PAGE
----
What if the attack on the Kiev power station last Christmas which killed power to a goodly chunk for the city was just a dry run? For what?
Security researchers at ESET and Dragos analyzed the malware used in the attack and say it represents a dangerous advancement in attacks on critical infrastructure.
Like Stuxnet before it, it was purpose built to damage industrial control systems.
The system, called Crash Override or Industroyer, is modular with the ability to swap in and out modules, depending on the particulars of the system they are attacking.
This version of the software knows how to directly talk to the hardware that controls the power grid, rather than attacking the workstations that manage the grid. Given that it is modular, the attackers could configure it with particular attacks based on the control systems a particular plant uses.
By damaging the hardware, the attack would be much more difficult to recover from. If the controls don’t respond, then engineers would need to go directly to the substations to try and recover. Assuming there is a way to do that. At some stations, there are no manual overrides, just automation. Damage could mean that you have to reboot the hardware. OR, it might mean that you have to replace the hardware. That is what we saw in Ukraine. Depending on how much damage it does it could take time to recover.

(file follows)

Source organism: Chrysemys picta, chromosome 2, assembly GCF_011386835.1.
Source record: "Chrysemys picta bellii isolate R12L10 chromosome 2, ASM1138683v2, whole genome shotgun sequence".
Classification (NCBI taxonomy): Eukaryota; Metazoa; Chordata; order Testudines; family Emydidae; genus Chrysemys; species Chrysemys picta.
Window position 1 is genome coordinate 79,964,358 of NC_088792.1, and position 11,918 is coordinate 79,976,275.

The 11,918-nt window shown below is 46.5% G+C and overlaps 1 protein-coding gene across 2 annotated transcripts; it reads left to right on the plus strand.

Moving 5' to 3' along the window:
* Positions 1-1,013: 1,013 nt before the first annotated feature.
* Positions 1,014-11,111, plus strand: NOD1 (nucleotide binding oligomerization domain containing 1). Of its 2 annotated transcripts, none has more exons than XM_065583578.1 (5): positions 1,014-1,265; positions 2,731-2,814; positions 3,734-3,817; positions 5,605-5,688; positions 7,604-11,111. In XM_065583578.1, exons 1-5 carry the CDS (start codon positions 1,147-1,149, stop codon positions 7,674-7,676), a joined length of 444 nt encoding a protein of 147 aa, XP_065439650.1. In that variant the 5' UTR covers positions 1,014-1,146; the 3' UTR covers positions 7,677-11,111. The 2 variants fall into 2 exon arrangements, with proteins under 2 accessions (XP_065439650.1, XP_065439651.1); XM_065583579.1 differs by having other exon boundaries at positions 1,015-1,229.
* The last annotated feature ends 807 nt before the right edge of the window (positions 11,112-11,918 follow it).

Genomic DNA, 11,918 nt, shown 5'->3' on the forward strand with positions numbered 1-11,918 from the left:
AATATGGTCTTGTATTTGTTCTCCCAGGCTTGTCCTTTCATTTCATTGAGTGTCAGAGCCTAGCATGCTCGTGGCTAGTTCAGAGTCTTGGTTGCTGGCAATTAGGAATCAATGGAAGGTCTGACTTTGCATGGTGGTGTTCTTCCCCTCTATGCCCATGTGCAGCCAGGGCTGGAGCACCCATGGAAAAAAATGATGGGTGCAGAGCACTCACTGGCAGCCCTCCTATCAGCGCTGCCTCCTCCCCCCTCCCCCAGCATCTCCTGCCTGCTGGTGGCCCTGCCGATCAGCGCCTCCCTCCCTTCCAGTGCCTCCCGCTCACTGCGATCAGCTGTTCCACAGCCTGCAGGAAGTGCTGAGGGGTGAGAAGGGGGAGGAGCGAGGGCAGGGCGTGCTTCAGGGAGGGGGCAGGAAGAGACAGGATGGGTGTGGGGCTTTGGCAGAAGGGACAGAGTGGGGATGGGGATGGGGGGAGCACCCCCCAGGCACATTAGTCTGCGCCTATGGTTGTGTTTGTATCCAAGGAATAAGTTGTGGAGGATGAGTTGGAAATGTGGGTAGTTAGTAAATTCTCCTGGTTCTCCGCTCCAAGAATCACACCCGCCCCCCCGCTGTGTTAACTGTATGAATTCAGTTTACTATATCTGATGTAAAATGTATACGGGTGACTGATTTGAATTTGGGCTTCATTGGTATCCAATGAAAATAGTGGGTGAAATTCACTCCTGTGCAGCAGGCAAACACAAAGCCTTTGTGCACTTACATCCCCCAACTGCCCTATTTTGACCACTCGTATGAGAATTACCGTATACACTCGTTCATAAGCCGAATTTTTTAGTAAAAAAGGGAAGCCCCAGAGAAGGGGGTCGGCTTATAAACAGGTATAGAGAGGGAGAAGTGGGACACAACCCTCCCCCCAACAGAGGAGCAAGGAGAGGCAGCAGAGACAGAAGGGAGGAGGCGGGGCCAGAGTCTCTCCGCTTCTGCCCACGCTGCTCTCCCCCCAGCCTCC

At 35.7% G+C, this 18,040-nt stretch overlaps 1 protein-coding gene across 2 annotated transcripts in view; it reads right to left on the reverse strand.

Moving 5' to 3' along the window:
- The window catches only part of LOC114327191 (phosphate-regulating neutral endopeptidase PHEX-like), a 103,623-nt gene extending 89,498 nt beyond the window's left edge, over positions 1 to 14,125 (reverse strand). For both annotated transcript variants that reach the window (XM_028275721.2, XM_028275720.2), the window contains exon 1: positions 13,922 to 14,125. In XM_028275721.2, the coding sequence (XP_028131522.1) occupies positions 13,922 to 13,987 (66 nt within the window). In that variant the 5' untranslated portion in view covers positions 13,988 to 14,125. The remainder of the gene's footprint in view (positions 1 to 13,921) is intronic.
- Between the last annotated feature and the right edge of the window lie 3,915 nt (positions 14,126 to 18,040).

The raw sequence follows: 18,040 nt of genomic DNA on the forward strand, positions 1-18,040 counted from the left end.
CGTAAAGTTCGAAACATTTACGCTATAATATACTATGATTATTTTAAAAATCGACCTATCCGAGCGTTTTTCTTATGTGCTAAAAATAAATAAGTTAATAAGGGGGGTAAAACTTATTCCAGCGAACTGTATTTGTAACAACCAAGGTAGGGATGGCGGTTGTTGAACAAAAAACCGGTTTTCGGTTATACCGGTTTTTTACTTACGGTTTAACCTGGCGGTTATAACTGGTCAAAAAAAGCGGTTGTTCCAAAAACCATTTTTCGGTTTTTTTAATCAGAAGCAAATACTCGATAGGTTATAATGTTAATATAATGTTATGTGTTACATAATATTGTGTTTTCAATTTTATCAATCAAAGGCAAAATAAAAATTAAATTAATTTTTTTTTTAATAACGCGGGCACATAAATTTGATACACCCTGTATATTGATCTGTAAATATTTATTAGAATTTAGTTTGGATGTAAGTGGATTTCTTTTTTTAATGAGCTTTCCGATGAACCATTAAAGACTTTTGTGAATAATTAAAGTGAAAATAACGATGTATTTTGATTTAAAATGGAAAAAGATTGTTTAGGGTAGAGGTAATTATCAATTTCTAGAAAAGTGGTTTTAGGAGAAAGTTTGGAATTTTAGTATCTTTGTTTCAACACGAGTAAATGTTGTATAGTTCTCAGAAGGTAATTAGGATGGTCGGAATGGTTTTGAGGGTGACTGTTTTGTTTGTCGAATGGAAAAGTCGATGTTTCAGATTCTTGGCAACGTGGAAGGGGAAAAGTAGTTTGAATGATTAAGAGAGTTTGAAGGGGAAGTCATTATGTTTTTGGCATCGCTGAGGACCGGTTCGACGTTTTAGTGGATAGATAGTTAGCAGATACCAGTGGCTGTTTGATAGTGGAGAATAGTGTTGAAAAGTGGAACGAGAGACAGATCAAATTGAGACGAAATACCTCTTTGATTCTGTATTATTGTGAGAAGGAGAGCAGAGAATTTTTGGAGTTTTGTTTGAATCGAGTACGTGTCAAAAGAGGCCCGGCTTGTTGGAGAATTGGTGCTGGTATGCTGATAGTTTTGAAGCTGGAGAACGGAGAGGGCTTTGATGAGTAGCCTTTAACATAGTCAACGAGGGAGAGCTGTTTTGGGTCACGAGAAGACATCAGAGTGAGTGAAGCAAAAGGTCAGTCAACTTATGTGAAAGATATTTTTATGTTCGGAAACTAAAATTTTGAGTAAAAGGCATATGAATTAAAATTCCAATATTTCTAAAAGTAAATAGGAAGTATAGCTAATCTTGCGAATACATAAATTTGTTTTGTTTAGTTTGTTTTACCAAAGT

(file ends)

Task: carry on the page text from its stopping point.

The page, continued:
The North American Electric Reliability Corporation or NERC has been working very actively with the utility industry to make it more resilient to attacks, but as the industry gets better, so do the attackers, so it is not a simple problem to solve.
This malware is also more automated than the software used in the 2015 Ukraine attack. That attack took 20 people to attack 3 companies. Experts say that with this new software that same team could attack ten or fifteen targets – or more.
Unlike Stuxnet, which is believed to be the work of Israel and the United States, this malware is thought to have come from Russian hackers.
The researchers note that this does not spell the end of humanity – although grid operators should be concerned. They say that the malware is very “noisy”, meaning that it is not subtle as it tries to map out the network it is attacking. If operators are watching their network, they will see the attack early, hopefully before it can do much damage. Stay tuned. Could Russia attempt to launch an attack in the U.S.? Sure, its possible. Could they try to attack more than one part of the grid at once? Also possible. Would they succeed? That is the real question. One that we don’t know the answer to.
Information for this post came from Wired.